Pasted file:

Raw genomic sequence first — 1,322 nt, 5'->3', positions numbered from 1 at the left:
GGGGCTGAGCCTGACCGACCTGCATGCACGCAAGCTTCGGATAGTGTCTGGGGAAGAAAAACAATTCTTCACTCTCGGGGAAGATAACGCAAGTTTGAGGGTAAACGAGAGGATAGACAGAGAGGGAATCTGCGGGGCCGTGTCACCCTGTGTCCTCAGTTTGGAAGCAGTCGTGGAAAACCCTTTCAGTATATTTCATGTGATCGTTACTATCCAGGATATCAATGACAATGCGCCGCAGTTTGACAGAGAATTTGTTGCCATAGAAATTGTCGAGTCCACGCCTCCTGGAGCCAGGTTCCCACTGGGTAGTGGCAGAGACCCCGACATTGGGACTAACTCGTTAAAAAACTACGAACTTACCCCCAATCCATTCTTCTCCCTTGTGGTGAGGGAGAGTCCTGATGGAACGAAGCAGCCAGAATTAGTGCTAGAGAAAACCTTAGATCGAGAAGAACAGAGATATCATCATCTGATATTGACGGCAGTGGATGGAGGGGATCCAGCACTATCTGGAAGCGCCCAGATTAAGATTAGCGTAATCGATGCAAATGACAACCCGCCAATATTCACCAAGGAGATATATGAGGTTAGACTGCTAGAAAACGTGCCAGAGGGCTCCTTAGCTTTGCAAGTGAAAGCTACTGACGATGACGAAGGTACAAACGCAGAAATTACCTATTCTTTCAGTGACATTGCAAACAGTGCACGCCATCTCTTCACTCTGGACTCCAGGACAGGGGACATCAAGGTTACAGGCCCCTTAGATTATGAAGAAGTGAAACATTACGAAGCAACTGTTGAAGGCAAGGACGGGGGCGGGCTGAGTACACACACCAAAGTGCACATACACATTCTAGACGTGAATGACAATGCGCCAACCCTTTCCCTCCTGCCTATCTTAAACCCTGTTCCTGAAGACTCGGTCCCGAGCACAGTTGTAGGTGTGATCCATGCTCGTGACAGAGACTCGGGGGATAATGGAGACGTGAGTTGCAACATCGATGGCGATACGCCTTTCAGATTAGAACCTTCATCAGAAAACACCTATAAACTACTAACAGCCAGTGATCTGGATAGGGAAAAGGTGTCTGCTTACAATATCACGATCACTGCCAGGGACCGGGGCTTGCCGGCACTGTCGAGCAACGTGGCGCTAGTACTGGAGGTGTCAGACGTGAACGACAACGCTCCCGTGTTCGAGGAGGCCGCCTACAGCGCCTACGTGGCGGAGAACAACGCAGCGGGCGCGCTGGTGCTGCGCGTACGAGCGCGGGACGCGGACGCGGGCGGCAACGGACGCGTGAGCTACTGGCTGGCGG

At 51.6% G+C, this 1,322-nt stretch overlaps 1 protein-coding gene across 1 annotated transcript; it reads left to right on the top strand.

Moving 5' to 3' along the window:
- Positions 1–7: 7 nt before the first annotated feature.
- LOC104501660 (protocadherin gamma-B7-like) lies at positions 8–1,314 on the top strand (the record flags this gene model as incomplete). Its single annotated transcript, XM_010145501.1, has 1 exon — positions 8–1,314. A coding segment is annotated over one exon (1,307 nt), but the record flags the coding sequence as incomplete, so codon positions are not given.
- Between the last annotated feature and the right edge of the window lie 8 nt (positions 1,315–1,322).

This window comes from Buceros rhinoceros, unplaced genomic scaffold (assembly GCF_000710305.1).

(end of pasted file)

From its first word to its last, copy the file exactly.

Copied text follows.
Raw genomic sequence first — 1,322 nt, 5'->3', positions numbered from 1 at the left:
GGGGCTGAGCCTGACCGACCTGCATGCACGCAAGCTTCGGATAGTGTCTGGGGAAGAAAAACAATTCTTCACTCTCGGGGAAGATAACGCAAGTTTGAGGGTAAACGAGAGGATAGACAGAGAGGGAATCTGCGGGGCCGTGTCACCCTGTGTCCTCAGTTTGGAAGCAGTCGTGGAAAACCCTTTCAGTATATTTCATGTGATCGTTACTATCCAGGATATCAATGACAATGCGCCGCAGTTTGACAGAGAATTTGTTGCCATAGAAATTGTCGAGTCCACGCCTCCTGGAGCCAGGTTCCCACTGGGTAGTGGCAGAGACCCCGACATTGGGACTAACTCGTTAAAAAACTACGAACTTACCCCCAATCCATTCTTCTCCCTTGTGGTGAGGGAGAGTCCTGATGGAACGAAGCAGCCAGAATTAGTGCTAGAGAAAACCTTAGATCGAGAAGAACAGAGATATCATCATCTGATATTGACGGCAGTGGATGGAGGGGATCCAGCACTATCTGGAAGCGCCCAGATTAAGATTAGCGTAATCGATGCAAATGACAACCCGCCAATATTCACCAAGGAGATATATGAGGTTAGACTGCTAGAAAACGTGCCAGAGGGCTCCTTAGCTTTGCAAGTGAAAGCTACTGACGATGACGAAGGTACAAACGCAGAAATTACCTATTCTTTCAGTGACATTGCAAACAGTGCACGCCATCTCTTCACTCTGGACTCCAGGACAGGGGACATCAAGGTTACAGGCCCCTTAGATTATGAAGAAGTGAAACATTACGAAGCAACTGTTGAAGGCAAGGACGGGGGCGGGCTGAGTACACACACCAAAGTGCACATACACATTCTAGACGTGAATGACAATGCGCCAACCCTTTCCCTCCTGCCTATCTTAAACCCTGTTCCTGAAGACTCGGTCCCGAGCACAGTTGTAGGTGTGATCCATGCTCGTGACAGAGACTCGGGGGATAATGGAGACGTGAGTTGCAACATCGATGGCGATACGCCTTTCAGATTAGAACCTTCATCAGAAAACACCTATAAACTACTAACAGCCAGTGATCTGGATAGGGAAAAGGTGTCTGCTTACAATATCACGATCACTGCCAGGGACCGGGGCTTGCCGGCACTGTCGAGCAACGTGGCGCTAGTACTGGAGGTGTCAGACGTGAACGACAACGCTCCCGTGTTCGAGGAGGCCGCCTACAGCGCCTACGTGGCGGAGAACAACGCAGCGGGCGCGCTGGTGCTGCGCGTACGAGCGCGGGACGCGGACGCGGGCGGCAACGGACGCGTGAGCTACTGGCTGGCGG

At 51.6% G+C, this 1,322-nt stretch overlaps 1 protein-coding gene across 1 annotated transcript; it reads left to right on the top strand.

Moving 5' to 3' along the window:
- Positions 1–7: 7 nt before the first annotated feature.
- LOC104501660 (protocadherin gamma-B7-like) lies at positions 8–1,314 on the top strand (the record flags this gene model as incomplete). Its single annotated transcript, XM_010145501.1, has 1 exon — positions 8–1,314. A coding segment is annotated over one exon (1,307 nt), but the record flags the coding sequence as incomplete, so codon positions are not given.
- Between the last annotated feature and the right edge of the window lie 8 nt (positions 1,315–1,322).

This window comes from Buceros rhinoceros, unplaced genomic scaffold (assembly GCF_000710305.1).